The Virtual International Authority File is an international authority file. It is a joint project of national libraries and operated by the Online Computer Library Center. The project was initiated by the US Library of Congress, the German National Library, the National Library of France joined the project on October 5,2007. The project transitions to a service of the OCLC on April 4,2012, the aim is to link the national authority files to a single virtual authority file. In this file, identical records from the different data sets are linked together, a VIAF record receives a standard data number, contains the primary see and see records from the original records, and refers to the original authority records. The data are available online and are available for research and data exchange. Reciprocal updating uses the Open Archives Initiative Protocol for Metadata Harvesting protocol, the file numbers are being added to Wikipedia biographical articles and are incorporated into Wikidata. VIAFs clustering algorithm is run every month, as more data are added from participating libraries, clusters of authority records may coalesce or split, leading to some fluctuation in the VIAF identifier of certain authority records
Reims, a city in the Grand Est region of France, lies 129 km east-northeast of Paris. The 2013 census recorded 182,592 inhabitants in the city of Reims proper and its river, the Vesle, is a tributary of the Aisne. Founded by the Gauls, it became a city during the period of the Roman Empire. Reims played a prominent ceremonial role in French monarchical history as the site of the crowning of the kings of France. The Cathedral of Reims housed the Holy Ampulla containing the Saint Chrême and it was used for the anointing, the most important part of the coronation of French kings. Reims functions as a subprefecture of the department of Marne, in the region of Grand Est. Although Reims is by far the largest commune in both its region and department, Châlons-en-Champagne is the capital and prefecture of both. Before the Roman conquest of northern Gaul, founded circa 80 BC as *Durocorteron, at its height in Roman times the city had a population in the range of 30,000 -50,000 or perhaps up to 100,000.
Christianity had become established in the city by 260, at which period Saint Sixtus of Reims founded the bishopric of Reims, for centuries the events at the crowning of Clovis I became a symbol used by the monarchy to claim the divine right to rule. Meetings of Pope Stephen II with Pepin the Short, and of Pope Leo III with Charlemagne, took place at Reims, Louis IV gave the city and countship of Reims to the archbishop Artaldus in 940. Louis VII gave the title of duke and peer to William of Champagne, archbishop from 1176 to 1202, by the 10th century Reims had become a centre of intellectual culture. Archbishop Adalberon, seconded by the monk Gerbert, founded schools which taught the liberal arts. Louis XI cruelly suppressed a revolt at Reims, caused in 1461 by the salt tax, during the French Wars of Religion the city sided with the Catholic League, but submitted to Henri IV after the battle of Ivry. In August 1909 Reims hosted the first international meet, the Grande Semaine dAviation de la Champagne.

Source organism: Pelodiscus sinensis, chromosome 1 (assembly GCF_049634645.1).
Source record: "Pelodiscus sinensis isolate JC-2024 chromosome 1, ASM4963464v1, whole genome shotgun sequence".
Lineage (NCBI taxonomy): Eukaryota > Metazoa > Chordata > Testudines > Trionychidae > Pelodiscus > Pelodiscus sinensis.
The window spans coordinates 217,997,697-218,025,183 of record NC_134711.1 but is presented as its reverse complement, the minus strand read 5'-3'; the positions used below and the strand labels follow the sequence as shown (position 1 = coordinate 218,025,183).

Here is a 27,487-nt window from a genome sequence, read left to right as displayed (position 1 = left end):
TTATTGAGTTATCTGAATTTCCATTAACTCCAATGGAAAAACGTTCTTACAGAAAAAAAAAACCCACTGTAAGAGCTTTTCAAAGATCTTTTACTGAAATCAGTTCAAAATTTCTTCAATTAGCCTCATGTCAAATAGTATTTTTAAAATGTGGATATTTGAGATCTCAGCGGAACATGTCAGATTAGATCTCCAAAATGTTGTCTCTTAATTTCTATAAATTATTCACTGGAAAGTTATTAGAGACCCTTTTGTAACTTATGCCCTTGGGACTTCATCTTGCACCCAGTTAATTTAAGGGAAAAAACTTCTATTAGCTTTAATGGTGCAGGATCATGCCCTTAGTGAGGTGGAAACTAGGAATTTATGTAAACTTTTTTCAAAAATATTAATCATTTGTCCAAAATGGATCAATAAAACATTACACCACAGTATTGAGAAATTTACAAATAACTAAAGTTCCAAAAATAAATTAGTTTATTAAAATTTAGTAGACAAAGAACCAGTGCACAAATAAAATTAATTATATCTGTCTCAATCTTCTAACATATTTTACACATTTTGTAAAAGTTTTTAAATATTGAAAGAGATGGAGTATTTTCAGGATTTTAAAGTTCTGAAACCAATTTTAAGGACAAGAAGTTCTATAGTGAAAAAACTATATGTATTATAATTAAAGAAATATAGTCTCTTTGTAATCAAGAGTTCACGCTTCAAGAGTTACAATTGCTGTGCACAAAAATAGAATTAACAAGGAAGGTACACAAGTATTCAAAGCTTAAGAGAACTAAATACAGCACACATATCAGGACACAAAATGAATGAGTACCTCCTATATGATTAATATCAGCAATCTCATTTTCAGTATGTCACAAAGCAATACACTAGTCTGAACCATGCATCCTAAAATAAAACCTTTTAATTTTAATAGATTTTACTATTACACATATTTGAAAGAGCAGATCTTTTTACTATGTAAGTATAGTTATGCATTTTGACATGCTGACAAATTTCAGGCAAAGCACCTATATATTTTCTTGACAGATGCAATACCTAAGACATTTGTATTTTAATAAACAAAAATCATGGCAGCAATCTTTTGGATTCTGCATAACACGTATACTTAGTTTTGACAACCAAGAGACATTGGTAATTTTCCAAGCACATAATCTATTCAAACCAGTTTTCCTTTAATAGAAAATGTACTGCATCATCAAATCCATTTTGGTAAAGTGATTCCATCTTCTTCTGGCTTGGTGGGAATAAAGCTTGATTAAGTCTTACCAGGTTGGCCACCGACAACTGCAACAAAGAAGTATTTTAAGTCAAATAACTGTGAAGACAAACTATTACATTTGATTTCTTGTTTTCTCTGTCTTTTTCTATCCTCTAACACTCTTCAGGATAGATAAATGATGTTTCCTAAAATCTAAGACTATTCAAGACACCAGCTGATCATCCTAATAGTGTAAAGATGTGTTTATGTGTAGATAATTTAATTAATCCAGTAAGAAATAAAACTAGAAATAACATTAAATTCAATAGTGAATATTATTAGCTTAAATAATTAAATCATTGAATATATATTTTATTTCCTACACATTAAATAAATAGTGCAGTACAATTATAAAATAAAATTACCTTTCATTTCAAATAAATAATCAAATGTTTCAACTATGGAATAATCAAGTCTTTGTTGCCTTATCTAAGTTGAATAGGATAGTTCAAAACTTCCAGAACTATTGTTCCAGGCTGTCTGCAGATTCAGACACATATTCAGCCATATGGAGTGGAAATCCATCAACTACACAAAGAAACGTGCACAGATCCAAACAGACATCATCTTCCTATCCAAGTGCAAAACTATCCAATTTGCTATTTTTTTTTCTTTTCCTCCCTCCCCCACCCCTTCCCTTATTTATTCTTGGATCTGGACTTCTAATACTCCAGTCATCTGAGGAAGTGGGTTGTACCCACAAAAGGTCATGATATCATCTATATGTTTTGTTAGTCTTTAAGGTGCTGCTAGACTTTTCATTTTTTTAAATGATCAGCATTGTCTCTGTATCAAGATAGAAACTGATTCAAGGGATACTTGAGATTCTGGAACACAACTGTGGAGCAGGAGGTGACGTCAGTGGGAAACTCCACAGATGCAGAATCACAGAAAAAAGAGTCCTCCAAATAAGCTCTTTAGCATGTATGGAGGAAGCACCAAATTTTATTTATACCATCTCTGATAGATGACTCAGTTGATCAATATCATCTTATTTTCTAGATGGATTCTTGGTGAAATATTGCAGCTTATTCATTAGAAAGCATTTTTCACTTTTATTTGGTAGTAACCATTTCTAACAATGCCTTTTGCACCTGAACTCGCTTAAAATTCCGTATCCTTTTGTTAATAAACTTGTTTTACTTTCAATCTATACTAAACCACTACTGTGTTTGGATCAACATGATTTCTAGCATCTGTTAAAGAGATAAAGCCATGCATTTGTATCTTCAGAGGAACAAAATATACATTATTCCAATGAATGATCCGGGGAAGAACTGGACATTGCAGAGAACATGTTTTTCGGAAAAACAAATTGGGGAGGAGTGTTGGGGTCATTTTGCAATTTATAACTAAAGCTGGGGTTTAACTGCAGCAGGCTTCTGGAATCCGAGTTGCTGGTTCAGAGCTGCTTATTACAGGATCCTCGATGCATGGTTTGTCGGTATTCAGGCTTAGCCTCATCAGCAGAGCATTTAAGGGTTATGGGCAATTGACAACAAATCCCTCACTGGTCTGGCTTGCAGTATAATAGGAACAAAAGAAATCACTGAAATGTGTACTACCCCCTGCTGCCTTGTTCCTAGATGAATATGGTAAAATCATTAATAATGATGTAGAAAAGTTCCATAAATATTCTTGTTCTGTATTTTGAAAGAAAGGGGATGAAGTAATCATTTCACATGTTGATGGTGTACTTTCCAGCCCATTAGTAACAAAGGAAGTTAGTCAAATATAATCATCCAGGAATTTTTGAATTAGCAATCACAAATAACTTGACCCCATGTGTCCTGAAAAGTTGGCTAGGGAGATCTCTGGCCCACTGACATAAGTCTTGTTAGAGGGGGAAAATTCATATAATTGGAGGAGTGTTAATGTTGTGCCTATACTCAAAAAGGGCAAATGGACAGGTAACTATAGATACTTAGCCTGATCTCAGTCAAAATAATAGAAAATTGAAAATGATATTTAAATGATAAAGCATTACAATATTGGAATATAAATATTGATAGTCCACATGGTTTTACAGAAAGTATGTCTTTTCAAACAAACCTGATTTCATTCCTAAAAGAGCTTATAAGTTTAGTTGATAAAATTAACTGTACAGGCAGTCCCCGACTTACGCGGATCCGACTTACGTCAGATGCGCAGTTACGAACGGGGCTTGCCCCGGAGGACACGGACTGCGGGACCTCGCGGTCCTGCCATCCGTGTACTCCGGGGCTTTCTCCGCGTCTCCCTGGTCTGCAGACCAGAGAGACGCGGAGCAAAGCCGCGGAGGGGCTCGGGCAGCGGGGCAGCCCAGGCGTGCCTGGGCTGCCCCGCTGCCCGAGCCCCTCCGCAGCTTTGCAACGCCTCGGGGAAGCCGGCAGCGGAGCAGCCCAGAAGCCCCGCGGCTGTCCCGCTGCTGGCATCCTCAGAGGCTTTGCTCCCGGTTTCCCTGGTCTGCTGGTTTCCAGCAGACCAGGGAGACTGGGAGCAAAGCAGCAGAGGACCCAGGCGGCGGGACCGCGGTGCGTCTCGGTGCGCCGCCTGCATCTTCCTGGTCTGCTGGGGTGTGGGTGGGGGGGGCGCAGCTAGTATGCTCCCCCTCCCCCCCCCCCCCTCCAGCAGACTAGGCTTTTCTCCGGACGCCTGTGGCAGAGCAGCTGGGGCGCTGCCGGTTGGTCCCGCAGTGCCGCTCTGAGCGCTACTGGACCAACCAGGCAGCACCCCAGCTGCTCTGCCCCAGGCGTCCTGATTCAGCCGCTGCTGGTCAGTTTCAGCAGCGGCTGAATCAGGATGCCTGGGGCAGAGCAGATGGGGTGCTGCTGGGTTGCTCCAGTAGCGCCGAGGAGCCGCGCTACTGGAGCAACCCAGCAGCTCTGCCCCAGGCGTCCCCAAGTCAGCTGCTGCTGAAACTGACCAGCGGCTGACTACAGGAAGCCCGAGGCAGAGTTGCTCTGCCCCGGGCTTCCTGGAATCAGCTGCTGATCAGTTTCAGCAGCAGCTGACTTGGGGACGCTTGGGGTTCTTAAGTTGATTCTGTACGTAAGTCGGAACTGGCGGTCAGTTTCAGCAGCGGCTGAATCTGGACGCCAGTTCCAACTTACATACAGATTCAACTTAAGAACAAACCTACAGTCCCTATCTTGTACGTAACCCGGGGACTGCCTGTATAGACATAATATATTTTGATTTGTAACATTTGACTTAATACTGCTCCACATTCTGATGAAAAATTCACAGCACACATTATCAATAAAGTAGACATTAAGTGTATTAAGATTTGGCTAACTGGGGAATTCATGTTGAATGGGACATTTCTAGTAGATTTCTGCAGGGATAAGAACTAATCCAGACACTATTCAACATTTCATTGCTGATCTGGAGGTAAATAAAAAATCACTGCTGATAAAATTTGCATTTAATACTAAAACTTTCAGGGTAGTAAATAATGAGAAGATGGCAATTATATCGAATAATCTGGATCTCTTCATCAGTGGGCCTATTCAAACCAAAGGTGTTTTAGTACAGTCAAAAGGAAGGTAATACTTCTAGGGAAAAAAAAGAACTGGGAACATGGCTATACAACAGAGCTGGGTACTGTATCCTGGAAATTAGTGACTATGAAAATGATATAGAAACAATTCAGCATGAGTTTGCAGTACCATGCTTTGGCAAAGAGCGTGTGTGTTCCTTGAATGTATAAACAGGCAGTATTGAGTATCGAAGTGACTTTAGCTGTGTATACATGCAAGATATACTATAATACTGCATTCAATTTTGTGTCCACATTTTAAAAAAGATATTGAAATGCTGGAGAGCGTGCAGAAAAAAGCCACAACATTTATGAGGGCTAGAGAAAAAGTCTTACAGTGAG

Major aviation personages such as Glenn Curtiss, Louis Blériot and Louis Paulhan participated, hostilities in World War I greatly damaged the city. German bombardment and a subsequent fire in 1914 did severe damage to the cathedral, from the end of World War I to the present day an international effort to restore the cathedral from the ruins has continued. The Palace of Tau, St Jacques Church and the Abbey of St Remi were protected and restored, the collection of preserved buildings and Roman ruins remains monumentally impressive. During World War II the city suffered additional damage, but in Reims, at 2,41 on the morning of 7 May 1945, General Eisenhower and the Allies received the unconditional surrender of the German Wehrmacht
Rouen is a city on the River Seine in the north of France. It is the capital of the region of Normandy, formerly one of the largest and most prosperous cities of medieval Europe, Rouen was the seat of the Exchequer of Normandy during the Middle Ages. It was one of the capitals of the Anglo-Norman dynasties, which ruled both England and large parts of modern France from the 11th to the 15th centuries. The population of the area at the 2007 census was 532,559. People from Rouen are known as Rouennais and its metropolitan area of 70 suburban communes form the Agglomeration community of Rouen-Elbeuf-Austreberthe, with 494,382 inhabitants at the 2010 census. Rouen was founded by the Gaulish tribe of Veliocasses, who controlled an area in the lower Seine valley. The Gauls named the settlement Ratumacos and the Romans called it Rotomagus, Roman Rotomagus was the second city of Gallia Lugdunensis, after Lugdunum. In the 5th century, it became the seat of a bishopric, in the 10th century Rouen became the capital of the Duchy of Normandy and the residence of the dukes, until William the Conqueror established his castle at Caen.